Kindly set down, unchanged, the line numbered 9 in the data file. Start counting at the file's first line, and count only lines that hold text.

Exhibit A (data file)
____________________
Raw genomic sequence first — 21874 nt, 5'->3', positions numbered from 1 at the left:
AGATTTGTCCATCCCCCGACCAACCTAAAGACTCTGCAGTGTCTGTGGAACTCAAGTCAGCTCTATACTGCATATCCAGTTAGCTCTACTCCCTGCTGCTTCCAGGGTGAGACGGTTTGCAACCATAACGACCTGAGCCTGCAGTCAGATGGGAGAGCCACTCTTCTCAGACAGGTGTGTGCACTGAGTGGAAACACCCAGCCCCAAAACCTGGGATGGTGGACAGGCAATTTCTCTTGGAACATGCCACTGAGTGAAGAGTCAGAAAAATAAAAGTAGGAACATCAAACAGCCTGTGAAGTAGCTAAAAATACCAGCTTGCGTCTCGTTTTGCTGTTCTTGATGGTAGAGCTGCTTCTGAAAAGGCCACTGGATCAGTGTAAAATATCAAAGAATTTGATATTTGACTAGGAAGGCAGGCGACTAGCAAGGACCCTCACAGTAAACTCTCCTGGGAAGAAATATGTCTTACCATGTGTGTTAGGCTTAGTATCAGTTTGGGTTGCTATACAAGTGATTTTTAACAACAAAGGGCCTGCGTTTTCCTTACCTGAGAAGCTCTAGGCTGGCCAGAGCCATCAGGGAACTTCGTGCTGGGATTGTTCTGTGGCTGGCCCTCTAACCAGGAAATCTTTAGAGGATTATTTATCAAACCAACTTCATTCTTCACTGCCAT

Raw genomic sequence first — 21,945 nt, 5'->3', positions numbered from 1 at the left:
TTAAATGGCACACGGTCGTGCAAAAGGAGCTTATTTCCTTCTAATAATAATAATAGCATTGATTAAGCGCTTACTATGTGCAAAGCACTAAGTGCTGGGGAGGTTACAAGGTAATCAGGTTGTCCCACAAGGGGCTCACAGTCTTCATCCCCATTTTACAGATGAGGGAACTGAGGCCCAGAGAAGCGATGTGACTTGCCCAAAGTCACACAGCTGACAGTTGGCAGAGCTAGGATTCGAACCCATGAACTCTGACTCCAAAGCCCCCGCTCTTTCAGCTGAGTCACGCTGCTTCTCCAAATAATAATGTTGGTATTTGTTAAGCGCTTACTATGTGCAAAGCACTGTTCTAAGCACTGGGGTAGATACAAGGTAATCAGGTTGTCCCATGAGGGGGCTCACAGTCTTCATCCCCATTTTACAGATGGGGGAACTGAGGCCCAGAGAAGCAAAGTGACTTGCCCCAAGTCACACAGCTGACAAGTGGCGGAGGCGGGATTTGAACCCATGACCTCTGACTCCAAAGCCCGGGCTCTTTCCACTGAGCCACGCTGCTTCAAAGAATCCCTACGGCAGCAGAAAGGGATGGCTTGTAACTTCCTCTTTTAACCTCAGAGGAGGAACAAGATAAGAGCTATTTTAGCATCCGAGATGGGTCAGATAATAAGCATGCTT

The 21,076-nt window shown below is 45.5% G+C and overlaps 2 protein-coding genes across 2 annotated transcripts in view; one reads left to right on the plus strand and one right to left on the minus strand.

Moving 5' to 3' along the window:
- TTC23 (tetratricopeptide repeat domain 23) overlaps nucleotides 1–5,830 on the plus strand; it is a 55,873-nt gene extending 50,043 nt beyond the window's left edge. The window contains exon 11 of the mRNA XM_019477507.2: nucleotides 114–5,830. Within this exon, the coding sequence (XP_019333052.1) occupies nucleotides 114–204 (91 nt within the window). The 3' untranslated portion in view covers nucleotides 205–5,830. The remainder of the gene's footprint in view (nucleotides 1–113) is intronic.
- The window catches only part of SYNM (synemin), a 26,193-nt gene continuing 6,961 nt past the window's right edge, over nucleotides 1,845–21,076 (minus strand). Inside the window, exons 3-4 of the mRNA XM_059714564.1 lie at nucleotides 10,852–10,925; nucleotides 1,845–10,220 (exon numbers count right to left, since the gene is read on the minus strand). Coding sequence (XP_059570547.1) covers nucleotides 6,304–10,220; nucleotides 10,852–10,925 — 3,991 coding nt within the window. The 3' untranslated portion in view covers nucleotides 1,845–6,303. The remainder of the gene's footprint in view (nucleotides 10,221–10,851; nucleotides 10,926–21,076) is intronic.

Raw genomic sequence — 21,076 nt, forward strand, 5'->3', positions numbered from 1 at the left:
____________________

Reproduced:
Raw genomic sequence — 21,076 nt, forward strand, 5'->3', positions numbered from 1 at the left: